SAS – Japan

So here it is: my first blog post from my first country! I have come to realize that due to time constraints I will likely only do one, long (good) post per country. For Japan, yea, I went to Tokyo and did all the pop-culture anime-nerd stuff, and yes, I freckin LOVED every second of it! Akihabara, Shibuya, Harajuku, Karaoke…Tokyo is just a magical place!
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But for this blog post, I want to concentrate on Japan’s temples, food, and more historic cultural aspects. For more pictures and posts on the anime-aspect of Japan, please head over to my Instagram!

After Tokyo, I realized the group I was initially traveling with wasn’t the best(for me) – so to maximize my experience in Japan I decided to head back to the ship for free food and a free place to sleep while it traveled from Yokohama (near Tokyo) to Kobe (Osaka, Kyoto area) Most people travel over-land, but for those who travel with the ship you get special privileges. For example, they showed movies in the theatre room (“union”) and offered free fine dining for dinner.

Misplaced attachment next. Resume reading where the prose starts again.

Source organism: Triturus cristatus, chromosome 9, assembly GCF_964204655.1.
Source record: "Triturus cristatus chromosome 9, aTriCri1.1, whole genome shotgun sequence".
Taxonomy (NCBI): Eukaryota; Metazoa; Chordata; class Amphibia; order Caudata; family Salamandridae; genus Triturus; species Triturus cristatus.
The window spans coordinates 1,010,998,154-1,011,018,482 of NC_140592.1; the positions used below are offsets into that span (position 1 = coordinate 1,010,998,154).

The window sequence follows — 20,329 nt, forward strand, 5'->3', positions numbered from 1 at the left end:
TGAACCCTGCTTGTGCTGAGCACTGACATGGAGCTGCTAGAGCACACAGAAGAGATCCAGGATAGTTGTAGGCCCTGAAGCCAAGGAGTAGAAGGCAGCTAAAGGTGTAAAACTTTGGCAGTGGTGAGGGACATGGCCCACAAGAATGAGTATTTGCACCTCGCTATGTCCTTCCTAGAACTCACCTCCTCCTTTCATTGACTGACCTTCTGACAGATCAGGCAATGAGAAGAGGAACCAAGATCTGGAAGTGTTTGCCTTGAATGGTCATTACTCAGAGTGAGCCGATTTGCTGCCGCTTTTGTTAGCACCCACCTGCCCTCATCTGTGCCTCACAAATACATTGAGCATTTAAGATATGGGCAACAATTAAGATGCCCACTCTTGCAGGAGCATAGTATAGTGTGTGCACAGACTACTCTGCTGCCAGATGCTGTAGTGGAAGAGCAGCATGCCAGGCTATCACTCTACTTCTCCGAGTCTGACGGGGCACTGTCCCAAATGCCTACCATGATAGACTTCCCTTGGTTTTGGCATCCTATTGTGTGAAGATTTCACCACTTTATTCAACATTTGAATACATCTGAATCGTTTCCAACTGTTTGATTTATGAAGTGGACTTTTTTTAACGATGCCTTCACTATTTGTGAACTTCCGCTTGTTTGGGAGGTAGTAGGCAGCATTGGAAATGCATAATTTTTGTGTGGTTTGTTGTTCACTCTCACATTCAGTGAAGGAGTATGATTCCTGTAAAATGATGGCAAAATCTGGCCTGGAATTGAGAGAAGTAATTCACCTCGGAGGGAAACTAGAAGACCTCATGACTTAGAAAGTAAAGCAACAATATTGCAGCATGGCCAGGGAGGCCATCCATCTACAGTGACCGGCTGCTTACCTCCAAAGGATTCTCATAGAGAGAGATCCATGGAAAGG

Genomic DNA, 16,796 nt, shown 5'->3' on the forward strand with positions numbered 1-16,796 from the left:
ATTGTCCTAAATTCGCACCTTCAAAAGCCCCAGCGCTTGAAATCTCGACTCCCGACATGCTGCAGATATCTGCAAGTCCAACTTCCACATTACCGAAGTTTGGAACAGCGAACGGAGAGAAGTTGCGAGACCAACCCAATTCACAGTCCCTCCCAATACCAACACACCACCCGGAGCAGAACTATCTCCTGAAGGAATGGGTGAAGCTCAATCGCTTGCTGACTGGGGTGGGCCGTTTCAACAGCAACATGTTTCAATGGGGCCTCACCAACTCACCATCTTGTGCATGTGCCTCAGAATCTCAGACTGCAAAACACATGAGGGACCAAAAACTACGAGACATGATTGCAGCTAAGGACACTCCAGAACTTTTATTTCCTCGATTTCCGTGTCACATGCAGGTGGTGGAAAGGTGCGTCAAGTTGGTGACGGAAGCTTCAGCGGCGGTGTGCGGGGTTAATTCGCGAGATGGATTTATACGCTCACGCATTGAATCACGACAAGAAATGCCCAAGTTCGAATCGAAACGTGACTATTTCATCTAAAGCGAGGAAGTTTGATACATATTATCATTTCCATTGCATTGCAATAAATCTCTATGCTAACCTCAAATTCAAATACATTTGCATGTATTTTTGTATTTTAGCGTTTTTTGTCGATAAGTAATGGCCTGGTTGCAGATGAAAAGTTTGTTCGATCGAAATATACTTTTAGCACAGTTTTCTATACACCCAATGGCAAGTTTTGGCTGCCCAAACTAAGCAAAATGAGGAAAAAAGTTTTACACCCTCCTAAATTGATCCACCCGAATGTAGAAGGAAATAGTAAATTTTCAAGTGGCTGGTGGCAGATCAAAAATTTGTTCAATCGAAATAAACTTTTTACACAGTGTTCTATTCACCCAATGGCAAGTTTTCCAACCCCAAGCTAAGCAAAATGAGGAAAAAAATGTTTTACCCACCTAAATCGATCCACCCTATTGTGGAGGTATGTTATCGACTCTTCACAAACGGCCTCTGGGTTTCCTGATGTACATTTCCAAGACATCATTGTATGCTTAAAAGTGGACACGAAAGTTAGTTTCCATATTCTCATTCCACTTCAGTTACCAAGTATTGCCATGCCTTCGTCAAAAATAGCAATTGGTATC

I awoke the morning as the ship ported into Kobe, and another rush of excitement took over me. When we had first arrived in Yokohama, It took all I had not to cry happy tears. “I did it! Finally! I’m in JAPAN!” It didn’t take long before I was looking for every excuse possible to use my poor, hilarious Japanese language “skills”. My Japanese is horrible, folks, but it’s just enough to get me around and have small conversations. I loved every second of it, and although lost-in-translations happened many-a-time, it was still exciting and I did pick up more Japanese. – I wasn’t in Japan 10 minutes and I vowed to return. And if I may point out, Japanese people are so hospitable…I was a foreigner, clearly, but I didn’t *feel* like one. As much as I loved Korea and Morocco, I always felt like a foreigner because I was treated differently. It’s not that way in Japan. It made me feel guilty for not knowing more of the language.